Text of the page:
Alaska Reference Database

The Alaska Reference Database originated as the standalone Alaska Fire Effects Reference Database, a ProCite reference database maintained by former BLM-Alaska Fire Service Fire Ecologist Randi Jandt. It was expanded under a Joint Fire Science Program grant for the FIREHouse project (The Northwest and Alaska Fire Research Clearinghouse). It is now maintained by the Alaska Fire Science Consortium and FRAMES, and is hosted through the FRAMES Resource Catalog. The database provides a listing of fire research publications relevant to Alaska and a venue for sharing unpublished agency reports and works in progress that are not normally found in the published literature.

 

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Displaying 41 - 50 of 13798

Learn about the science and data used to calculate and map wildfire risk nationwide in the new Wildfire Risk to Communities website. Hear from the project’s technical lead about the use of LANDFIRE and other input datasets, the methods for modeling and...

Person: Dillon, Fay
Year: 2020
Resource Group: Media
Source: FRAMES

Presented for Lesson 30 of the S-590 Advanced Fire Behavior Interpretation Course at the National Advanced Resource Technology Center in Marana, Arizona, 5-17 March 2006.

Lesson Objectives:

  • Gather a cursory understanding of the...
Person: Alexander
Year: 2006
Resource Group: Media
Source: FRAMES

Presented for Lesson 30 of the S-590 Advanced Fire Behavior Interpretation Course at the National Advanced Resource Technology Center in Marana, Arizona, 7-19 March 2004.

Lesson Objectives:

  • Gather a cursory understanding of the...
Person: Alexander
Year: 2004
Resource Group: Media
Source: FRAMES

See a demonstration of the new Wildfire Risk to Communities website, including use of the interactive maps, charts, and resources available for every community, county, and state in the U.S. Learn how the website and downloadable resources can help...

Person: Dillon, Fay, Pohl
Year: 2020
Resource Group: Media
Source: FRAMES

The prevalence of wildfire disasters across Canada over the past two decades such as occurred in Kelowna, BC in 2003 and Fort McMurray, AB in 2016 has prompted a continuing search for solutions to address the wildland-urban interface or intermix (WUI)...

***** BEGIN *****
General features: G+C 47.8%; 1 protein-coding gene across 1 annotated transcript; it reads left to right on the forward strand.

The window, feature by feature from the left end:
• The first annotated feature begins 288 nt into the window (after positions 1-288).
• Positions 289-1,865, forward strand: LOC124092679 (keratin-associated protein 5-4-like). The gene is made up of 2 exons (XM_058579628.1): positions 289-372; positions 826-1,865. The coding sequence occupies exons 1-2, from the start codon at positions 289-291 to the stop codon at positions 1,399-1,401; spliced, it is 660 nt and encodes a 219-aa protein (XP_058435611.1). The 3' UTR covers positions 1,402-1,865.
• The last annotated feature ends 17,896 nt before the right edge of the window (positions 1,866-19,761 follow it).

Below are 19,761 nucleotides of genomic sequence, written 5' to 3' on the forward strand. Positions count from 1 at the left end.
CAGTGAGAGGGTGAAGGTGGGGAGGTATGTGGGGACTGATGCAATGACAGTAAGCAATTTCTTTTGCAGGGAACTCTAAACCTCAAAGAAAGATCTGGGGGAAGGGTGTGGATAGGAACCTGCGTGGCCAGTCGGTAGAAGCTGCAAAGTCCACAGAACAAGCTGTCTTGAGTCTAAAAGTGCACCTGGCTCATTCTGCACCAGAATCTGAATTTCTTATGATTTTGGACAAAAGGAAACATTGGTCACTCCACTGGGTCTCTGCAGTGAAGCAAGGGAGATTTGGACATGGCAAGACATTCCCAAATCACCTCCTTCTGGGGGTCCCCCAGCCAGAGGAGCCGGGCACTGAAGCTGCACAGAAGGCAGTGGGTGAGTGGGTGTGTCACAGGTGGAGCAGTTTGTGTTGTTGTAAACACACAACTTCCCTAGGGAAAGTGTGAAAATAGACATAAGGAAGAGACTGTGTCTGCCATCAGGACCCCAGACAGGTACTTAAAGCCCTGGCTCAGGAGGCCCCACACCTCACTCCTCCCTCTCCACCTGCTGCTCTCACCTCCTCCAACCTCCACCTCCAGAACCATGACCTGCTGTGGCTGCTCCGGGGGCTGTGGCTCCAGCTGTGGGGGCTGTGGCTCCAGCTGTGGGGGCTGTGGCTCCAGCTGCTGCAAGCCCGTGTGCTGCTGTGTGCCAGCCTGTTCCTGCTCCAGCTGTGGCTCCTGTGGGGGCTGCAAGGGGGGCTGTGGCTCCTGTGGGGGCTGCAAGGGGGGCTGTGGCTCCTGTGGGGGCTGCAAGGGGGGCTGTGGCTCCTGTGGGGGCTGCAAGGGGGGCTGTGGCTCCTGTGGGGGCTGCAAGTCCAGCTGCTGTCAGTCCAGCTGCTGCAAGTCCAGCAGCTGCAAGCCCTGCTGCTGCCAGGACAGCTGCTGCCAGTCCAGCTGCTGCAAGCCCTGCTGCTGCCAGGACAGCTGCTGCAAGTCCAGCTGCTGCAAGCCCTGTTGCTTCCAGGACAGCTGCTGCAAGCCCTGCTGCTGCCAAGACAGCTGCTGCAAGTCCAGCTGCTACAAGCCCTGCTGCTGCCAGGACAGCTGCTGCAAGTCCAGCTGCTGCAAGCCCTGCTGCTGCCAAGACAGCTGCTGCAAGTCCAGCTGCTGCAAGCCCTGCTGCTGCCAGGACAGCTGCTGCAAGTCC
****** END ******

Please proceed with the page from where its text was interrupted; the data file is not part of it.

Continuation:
Person: Alexander
Year: 2020
Resource Group: Media
Source: FRAMES

Presented for Lesson 31 of the S-590 Advanced Fire Behavior Interpretation Course at the National Advanced Resource Technology Center in Marana, Arizona, 10-22 March 2002.

Outline of Presentation:
I. CFFDRS Structure
II. Fire Weather...

Person: Alexander
Year: 2002
Resource Group: Media
Source: FRAMES

For more than a century in the US we have been suppressing fires, with unexpected and undesirable outcomes particularly in fire adapted and dependent ecosystems. Fires are increasing in size and duration, resulting in substantial loss of life and...

Person: Stratton
Year: 2020
Resource Group: Document
Source: FRAMES

An objective method, employing HYSPLIT back-trajectories and Moderate Resolution Imaging Spectroradiometer (MODIS) fire observations, is developed to estimate ozone enhancement in air transported from regions of active forest fires at 18 ozone sounding...

Person: Moeini, Tarasick, McElroy, Liu, Osman, Thompson, Parrington, Palmer, Johnson, Oltmans, Merrill
Year: 2020
Resource Group: Document
Source: FRAMES

In this paper, we propose a deep convolutional neural network for camera based wildfire detection. We train the neural network via transfer learning and use window based analysis strategy to increase the fire detection rate. To achieve computational...

Person: Pan, Badawi, Cetin
Year: 2020
Resource Group: Document
Source: FRAMES

Accurate predictions of how weather may affect a wildfire’s behavior are needed to protect crews on the line and efficiently allocate firefighting resources. Since 1988, fire meteorologists have used a tool called the Haines Index to predict days when...

Person: Watts
Year: 2020
Resource Group: Document
Source: FRAMES